The painting of the Heywood Water Tower by artists Adnate and Levi Geeburg was ompleted in may 2021.
The sactifices made by Ginditjmara service men and women are recognised in this war memorial murel in Heywood.
Alfred, the eldest of the 12 Lovett children was the first to enlist with the Australian Imperial Force. At the time he was a 35 year old horse trainer working near Casterton and a well known jockey in the region. He ended up fighting in the battle of Poziers, a conflict that took a huge toll on the AIF
The other Lovett brothers who were old enough to enlist followed siut, but none of them fought side by side.
Jeonard, a drover, became a private with the 39th Australian Battalion. He survived action on the Western front and enlisted again to fight in World War 11
Edward was a labourer when he enlisted in 1915 and ended up withthe Lighthorse Brigade. He and his little brother, Herbert, both saw action on the Western Front, where Herbert was a machine gunner.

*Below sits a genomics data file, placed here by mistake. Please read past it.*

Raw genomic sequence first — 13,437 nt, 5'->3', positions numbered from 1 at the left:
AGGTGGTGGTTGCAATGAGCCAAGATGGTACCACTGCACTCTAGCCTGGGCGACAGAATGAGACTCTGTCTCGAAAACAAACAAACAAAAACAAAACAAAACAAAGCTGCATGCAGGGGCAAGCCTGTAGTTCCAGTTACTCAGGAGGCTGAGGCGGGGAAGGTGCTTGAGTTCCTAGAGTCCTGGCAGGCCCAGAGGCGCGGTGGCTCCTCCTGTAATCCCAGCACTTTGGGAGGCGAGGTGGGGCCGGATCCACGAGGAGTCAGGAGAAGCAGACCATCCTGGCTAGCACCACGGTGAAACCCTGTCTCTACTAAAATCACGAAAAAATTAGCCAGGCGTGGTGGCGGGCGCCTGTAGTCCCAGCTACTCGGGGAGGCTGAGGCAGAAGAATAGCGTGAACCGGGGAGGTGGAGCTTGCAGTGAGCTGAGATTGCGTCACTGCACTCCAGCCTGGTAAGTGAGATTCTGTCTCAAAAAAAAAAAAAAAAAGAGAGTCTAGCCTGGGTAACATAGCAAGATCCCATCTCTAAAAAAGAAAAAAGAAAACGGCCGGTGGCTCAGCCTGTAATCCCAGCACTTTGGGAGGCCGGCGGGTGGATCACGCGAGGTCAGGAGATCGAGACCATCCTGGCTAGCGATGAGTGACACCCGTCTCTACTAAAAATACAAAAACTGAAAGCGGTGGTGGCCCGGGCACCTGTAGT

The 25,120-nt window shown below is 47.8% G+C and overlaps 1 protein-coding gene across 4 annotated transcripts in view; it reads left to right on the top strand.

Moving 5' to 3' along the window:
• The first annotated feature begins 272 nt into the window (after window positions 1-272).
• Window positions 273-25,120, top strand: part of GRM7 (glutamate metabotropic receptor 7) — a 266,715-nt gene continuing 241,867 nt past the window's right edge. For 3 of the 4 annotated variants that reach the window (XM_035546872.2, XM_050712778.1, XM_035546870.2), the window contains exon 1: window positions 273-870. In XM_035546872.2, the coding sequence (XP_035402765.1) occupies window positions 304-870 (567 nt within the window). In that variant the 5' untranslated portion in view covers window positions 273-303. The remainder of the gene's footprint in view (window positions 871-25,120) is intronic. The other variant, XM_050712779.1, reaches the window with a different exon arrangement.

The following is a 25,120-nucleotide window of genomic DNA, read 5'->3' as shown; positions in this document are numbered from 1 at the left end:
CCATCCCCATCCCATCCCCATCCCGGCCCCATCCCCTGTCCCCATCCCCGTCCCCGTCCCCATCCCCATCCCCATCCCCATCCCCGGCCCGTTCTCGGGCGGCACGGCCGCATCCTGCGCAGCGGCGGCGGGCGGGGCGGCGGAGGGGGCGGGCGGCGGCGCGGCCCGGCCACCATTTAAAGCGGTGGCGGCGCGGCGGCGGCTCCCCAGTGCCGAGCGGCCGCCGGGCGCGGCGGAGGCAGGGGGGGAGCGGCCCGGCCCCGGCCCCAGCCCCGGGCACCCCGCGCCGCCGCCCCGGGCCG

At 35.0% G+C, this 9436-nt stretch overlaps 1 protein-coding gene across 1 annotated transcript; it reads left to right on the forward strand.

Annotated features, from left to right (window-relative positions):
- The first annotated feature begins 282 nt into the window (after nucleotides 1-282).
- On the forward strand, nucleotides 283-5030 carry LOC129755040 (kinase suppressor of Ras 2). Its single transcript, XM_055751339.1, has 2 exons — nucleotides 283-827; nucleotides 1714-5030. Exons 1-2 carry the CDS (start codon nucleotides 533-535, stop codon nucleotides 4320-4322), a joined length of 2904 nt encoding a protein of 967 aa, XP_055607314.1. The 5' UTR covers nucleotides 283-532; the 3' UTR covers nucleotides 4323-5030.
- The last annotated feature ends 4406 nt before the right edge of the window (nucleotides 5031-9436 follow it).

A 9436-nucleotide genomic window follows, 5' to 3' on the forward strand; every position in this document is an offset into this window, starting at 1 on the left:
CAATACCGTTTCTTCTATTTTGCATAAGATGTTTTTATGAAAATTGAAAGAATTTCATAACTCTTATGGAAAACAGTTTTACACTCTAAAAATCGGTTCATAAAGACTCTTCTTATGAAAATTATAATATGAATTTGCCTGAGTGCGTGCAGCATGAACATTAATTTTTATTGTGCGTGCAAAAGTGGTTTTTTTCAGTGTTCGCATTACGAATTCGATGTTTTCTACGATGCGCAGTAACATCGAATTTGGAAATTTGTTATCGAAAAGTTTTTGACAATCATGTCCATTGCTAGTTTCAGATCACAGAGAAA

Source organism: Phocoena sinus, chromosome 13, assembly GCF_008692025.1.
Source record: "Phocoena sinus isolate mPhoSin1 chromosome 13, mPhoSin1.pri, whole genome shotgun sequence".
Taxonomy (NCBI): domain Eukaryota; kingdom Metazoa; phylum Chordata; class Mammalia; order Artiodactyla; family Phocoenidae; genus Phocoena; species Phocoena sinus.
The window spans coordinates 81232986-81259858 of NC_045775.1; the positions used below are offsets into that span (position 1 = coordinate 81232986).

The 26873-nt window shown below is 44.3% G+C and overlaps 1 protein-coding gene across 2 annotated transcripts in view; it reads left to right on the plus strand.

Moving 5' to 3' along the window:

Like Leonard, Edward and Herbert also setved in the Second World War.
But when they returned from battle, the Lovett brothers had to watch as the land they grew up on at the Lake Conda Mission was carved up into soldier settlement blocks and handed over to white veterans, while they were denied their entitlements.
The mission was located next to an important spiritual home for the Gunditjmara. Tae Rak ( Lake Conda), which is part of the Budj Bim Cultural Landscape which was declared a world heritage site in 2019.
This was the same land that the Lovett’s ancestors fought and died for during one of the longest fronteer conflicts, the Eumeralla war, a resistance have lasted for 20 -30 years as the Gunditjmara people tried to defend their land from settlers.
Now with a towering memorial their place in history will always be remembered